US City Warned Of Brain-Eating Microbe In Tap Water
Officials of a city in Texas have warned residents about using tap water, after a deadly brain-eating microbe was found in the water supply.
Lake Jackson, in the county of Brazoria, issued a disaster declaration yesterday (26 September) and was placed under a 'do not use water order'. This has since been updated to a 'boil water notice' as of yesterday evening, advising residents to boil tap water before drinking it or using it to cook with and to take extra precautions when showering and washing.
"The City of Lake Jackson, County of Brazoria, Texas, is facing significant threats to life, health and property due to contaminated drinking water," the city said in its emergency request to Governor Greg Abbott.
"The impact of this threat is severe. The potential damages include: sickness and death."
UPDATE 9/26, 10 PM: The City of Lake Jackson is lifting its Do Not Use Water Advisory. Boil Water Notice is in effect along with add'l precautionary measures. https://t.co/gc2EZ6mE5b pic.twitter.com/WWodex5PK6
- Texas Commission on Environmental Quality (@TCEQ) September 27, 2020
The city first became aware of the amoeba naegleria fowleri after it infected a six-year-old boy, who sadly later died.
A press release issued by Lake Jackson on Saturday said: "On September 8th, 2020, the City of Lake Jackson was contacted by the Brazoria County Health Department about a 6-year-old boy that was hospitalized due to a rare and often fatal brain eating ameba, Naegleria Fowleri.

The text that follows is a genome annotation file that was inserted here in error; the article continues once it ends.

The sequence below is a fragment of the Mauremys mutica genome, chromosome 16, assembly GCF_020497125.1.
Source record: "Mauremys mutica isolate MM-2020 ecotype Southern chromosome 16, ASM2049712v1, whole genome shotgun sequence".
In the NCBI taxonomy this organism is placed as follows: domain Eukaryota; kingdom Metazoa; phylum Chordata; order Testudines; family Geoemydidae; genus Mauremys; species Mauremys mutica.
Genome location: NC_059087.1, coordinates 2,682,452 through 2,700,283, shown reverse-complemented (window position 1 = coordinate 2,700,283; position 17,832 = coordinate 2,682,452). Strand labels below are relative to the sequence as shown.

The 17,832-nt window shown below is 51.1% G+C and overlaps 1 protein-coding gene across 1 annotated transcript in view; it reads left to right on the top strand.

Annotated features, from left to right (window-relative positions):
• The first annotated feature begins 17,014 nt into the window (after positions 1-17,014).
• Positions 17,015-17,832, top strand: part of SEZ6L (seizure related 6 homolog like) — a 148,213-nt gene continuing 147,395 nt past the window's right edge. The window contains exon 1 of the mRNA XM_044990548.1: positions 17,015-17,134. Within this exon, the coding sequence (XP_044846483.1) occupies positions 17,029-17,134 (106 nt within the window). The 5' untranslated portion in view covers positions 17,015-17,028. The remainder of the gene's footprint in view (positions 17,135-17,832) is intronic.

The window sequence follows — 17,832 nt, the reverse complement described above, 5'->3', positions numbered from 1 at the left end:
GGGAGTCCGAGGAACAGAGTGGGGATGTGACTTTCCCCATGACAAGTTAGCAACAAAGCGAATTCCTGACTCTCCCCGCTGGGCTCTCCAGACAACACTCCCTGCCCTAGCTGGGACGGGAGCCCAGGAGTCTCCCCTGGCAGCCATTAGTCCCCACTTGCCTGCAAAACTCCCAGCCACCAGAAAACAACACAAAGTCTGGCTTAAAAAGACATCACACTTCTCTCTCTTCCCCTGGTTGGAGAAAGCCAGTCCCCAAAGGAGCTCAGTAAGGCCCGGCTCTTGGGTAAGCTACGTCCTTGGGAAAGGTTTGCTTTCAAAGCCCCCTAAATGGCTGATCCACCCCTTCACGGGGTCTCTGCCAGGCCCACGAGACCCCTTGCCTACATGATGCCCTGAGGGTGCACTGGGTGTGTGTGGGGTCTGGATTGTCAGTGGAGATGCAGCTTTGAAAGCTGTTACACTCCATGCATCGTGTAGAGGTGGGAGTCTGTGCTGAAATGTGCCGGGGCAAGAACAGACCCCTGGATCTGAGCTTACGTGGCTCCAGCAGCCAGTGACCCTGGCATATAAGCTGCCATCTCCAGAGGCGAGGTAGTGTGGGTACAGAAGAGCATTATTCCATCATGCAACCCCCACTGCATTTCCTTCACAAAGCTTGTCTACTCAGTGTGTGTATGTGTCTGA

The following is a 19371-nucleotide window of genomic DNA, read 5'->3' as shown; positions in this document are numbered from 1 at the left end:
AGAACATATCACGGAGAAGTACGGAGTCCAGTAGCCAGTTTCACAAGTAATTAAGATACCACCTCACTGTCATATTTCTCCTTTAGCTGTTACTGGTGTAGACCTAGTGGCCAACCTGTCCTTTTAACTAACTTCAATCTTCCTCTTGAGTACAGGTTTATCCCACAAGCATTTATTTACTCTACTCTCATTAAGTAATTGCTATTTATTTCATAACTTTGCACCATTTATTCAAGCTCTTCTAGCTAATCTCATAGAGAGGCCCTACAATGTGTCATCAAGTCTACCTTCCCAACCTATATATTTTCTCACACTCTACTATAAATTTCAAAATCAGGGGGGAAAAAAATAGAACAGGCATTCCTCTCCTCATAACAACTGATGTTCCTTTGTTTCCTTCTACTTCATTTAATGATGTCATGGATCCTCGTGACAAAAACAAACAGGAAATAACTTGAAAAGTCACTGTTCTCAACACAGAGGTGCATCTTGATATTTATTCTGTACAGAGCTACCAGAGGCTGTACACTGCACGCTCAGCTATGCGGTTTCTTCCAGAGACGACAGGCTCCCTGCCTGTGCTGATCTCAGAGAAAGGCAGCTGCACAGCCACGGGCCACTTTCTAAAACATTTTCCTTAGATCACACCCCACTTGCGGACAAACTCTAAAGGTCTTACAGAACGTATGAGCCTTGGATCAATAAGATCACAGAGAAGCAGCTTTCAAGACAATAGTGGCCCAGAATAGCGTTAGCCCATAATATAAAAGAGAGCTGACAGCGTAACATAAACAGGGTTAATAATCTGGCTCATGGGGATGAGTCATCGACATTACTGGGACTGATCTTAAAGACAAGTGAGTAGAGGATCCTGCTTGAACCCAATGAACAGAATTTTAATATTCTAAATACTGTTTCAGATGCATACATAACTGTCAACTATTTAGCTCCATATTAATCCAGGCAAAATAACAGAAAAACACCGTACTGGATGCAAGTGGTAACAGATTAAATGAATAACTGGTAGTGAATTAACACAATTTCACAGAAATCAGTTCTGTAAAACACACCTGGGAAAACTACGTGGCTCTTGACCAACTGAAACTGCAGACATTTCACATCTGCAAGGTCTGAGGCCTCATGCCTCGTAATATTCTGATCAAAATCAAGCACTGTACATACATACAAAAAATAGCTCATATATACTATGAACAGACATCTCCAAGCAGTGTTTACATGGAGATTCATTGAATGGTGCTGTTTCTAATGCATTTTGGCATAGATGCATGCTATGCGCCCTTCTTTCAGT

"After his diagnosis, the family had indicated two possible water sources where he could have been exposed to the ameba; one being the Lake Jackson Civic Center Splash Pad and the other being a hose at his home."
More Like ThisMore Like This
NBC News reports that the boy's mother, Maria Castillo, said her son died at Texas Children's Hospital in Houston on 8 September, and that doctors told her the cause of death was the brain-eating amoeba.
Drinking water tested by the Texas Commission on Environmental Quality confirmed the presence of naegleria fowleri in the city's water supply.
According to the Centers for Disease Control and Prevention, naegleria fowleri is a 'free-living microscopic ameba' that can cause 'a rare and devastating infection of the brain called primary amebic meningoencephalitis'.
It is commonly found in 'warm freshwater (e.g. lakes, rivers, and hot springs) and soil', with infection typically occurring when people go swimming or diving in such places - although in 'rare' instances infections may also happen when 'contaminated water from other sources (such as inadequately chlorinated swimming pool water or heated and contaminated tap water) enters the nose'.
Initial symptoms may include headache, fever, nausea or vomiting, while later symptoms can include stiff neck, confusion, lack of attention to people and surroundings, loss of balance, seizures and hallucinations.
The disease progresses rapidly and usually causes death about five days after symptoms begin, although this can range between one and 18 days.
Featured Image Credit: PA
Chosen for YouChosen for You
Most Read StoriesMost Read